ON SITE ACTIVITIES AND FOOD
The village at Keystone is moderately sized and has lots of dining options to choose from in a range of budgets. If you’re riding however, it’s often easiest to grab food at the top of the mountain at the Summit House. Inside, they have the typical mountain fare and an outdoor grille. It was actually some of the better on-mountain food of the trip, and The Overlook Grille didn’t disappoint. Our favorite was the pulled pork or tacos, but it’s hard to go wrong. The view and outdoor seating definitely adds to the vibe. A must stop lunch spot for sure.
While you’re up top, it’s a short walk over to enjoy the summer tubing. Each year keystone takes the last of the snow and pushes it into a giant tubing hill on the summit that lasts all the way into August before melting. It’s a fun way to cool off in between laps in the bike park or a way to bring the family up for a mid-day activity.
If you’re looking for a spot in the village to grab a few beers and some snacks after a day of riding, 9280’ Taphouse is worth checking out. With wings, nachos and options to go around, it’s ideal for winding down after a long day tackling the hill.
WHAT BIKE TO BRING
Keystone Bike Park is rough, wild and unruly. Out of our crew, the guys on Trek Session DH bikes definitely had the fastest times and most fun out on the trails. Longer travel enduro bikes like our 160mm Trek Slash 29ers handled the terrain just fine as well. But, in a park that’s all about the nastiest, rawest and loosest trails you can get your tires on, it’s hard to say no to a full-blown DH rig. It’s especially handy in those times that you need a little extra travel to save your poor line choices too.
The village has a fully equipped rental shop as well that has a well-stocked inventory of bikes in various travel categories. We recommend heading there if you can’t bring a bike or feel that your personal steed isn’t up to the task.
WHERE TO STAY
Keystone’s lodging spans from cheap to ultra luxurious. Since we had a big crew, we opted to split up the cost of a condo in the resort. That meant we had access to a full kitchen, outdoor BBQ’s, pool and a jacuzzi. It sure beat sleeping out of the van! Staying at the Keystone Resort also means you get to have access to free activity vouchers, discounts on local activities and some insanely good homemade cookies at the check in desk. Be sure to grab a few bags!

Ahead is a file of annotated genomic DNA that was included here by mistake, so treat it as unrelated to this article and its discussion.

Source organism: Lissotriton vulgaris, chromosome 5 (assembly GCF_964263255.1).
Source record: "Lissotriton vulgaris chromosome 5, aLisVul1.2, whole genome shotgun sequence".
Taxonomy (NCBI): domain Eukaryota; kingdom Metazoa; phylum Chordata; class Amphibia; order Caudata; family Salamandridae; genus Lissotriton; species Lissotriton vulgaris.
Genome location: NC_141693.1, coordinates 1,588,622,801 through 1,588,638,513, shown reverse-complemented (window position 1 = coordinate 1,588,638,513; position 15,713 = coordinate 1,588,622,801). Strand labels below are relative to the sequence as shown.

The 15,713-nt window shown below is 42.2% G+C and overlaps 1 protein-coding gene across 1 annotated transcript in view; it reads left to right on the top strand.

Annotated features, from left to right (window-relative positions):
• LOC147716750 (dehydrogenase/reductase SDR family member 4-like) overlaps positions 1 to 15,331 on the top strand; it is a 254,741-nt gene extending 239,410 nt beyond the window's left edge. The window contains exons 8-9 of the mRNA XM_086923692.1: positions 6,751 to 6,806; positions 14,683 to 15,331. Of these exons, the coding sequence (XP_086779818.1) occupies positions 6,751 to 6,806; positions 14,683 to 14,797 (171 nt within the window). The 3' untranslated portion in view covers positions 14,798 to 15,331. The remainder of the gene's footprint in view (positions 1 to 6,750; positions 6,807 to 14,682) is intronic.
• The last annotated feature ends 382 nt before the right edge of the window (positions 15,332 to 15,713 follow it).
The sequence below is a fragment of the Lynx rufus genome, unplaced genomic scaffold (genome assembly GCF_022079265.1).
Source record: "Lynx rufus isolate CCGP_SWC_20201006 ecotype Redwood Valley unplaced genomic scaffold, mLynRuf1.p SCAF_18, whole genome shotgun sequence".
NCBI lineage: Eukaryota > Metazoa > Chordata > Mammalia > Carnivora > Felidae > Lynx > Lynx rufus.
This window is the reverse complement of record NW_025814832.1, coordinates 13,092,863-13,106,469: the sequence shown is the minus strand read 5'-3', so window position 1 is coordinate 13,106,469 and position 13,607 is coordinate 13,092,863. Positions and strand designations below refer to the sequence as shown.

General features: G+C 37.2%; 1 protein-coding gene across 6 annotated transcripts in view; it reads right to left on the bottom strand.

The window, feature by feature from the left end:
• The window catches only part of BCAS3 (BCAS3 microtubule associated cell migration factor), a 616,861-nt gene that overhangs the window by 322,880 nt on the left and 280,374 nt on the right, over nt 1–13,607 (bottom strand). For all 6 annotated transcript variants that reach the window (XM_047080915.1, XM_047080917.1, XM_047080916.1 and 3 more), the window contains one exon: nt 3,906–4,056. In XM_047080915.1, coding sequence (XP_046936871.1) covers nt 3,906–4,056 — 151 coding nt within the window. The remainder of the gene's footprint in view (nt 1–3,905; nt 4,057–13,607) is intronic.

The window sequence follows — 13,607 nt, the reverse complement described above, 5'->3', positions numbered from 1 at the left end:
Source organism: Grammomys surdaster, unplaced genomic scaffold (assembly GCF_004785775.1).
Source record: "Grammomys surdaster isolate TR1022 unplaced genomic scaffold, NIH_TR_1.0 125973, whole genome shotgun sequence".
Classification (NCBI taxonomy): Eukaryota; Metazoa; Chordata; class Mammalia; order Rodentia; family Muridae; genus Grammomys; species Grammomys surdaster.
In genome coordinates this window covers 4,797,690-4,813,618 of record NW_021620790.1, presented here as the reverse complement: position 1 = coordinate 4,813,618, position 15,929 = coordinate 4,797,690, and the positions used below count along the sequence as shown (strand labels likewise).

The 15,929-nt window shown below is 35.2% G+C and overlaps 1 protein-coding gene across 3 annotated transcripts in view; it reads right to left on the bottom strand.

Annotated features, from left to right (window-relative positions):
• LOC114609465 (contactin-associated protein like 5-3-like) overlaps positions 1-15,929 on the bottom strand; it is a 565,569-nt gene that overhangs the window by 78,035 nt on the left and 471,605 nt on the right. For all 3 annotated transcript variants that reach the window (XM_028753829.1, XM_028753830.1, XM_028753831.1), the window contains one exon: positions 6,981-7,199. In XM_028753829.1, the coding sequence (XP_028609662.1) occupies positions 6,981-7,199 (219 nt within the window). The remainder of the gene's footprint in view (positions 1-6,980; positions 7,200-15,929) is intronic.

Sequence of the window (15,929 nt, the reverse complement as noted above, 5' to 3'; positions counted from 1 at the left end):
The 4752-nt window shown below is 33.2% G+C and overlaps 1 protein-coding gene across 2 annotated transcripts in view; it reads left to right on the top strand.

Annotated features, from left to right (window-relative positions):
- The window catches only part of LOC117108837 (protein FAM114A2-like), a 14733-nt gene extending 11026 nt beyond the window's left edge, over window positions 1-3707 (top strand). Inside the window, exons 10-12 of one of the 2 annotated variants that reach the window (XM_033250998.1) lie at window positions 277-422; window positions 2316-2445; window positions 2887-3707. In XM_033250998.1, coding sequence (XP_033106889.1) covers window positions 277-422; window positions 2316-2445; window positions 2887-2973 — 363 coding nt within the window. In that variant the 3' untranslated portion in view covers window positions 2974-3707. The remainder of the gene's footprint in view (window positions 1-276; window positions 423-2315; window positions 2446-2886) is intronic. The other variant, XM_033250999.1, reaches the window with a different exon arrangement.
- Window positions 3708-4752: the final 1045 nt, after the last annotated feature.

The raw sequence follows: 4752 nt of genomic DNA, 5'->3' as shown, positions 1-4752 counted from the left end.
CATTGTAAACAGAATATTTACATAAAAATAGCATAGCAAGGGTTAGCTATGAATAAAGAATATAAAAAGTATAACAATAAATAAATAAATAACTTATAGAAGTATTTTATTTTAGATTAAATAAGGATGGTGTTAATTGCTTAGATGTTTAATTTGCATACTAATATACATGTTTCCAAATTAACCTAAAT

For those looking for lower cost lodging than the $120 per night starting rate of the resort accommodations, the nearby town of Dillon has lots of hotels and Airbnb’s to choose from.
If you’re looking for camping, there’s a selection of paid and non-paid campgrounds all around the resort. Many are on the shores of the Dillon reservoir, which is just a short ten minute drive from the resort.
While the Keystone bike park may not have much in the way of jumps and flow trails, the incredibly built Frisco bike park is just down the road about 30 minutes. This public park has a massive skatepark, dual slalom track, dirt jumps, flow trail, and even a pro level slopestyle course. No matter what kind of skill lever rider you are, this park will let you progress comfortably and spend some serious time in the air. It’s easily one of the best maintained and built city bike parks we’ve ever set tires on. While the setting sun ended our session here early, we’ll be dreaming of it for years to come.
Woodward Copper is also a few minutes from Frisco, and they allow the public to ride the foam pit and skate parks for a small fee. If you’ve never ridden your bike in a foam pit before, we suggest you add it to your bucket list of things to do. We had a blast practicing all the tricks we’re too scared to try to dirt, but know we have buried deep.
Of course all that riding will kick up an appetite, and thankfully the town of Dillon and Frisco have the restaurants to satisfy. Our two recommendations are the Dillon Dam Brewery and the Taqueria at The Clubhouse. Out of every one of the 10 stops we visited, our favorite meal was the Taqueria. The corn bread was out of this world, and we can still smell the deliciousness of the Dorito Burrito. If you’re in the area, this place is a must hit!
For those that want some non-wheel based activities, Keystone has ample hiking trails to keep you busy. Loveland Pass is also a great spot to visit, where you can hike at the nearly 12,000-foot elevation summit and take in the views. For the brave few, there’s even some snow melt fed lakes to swim in. If you’re not a polar bear, there are other warmer swimming options near town.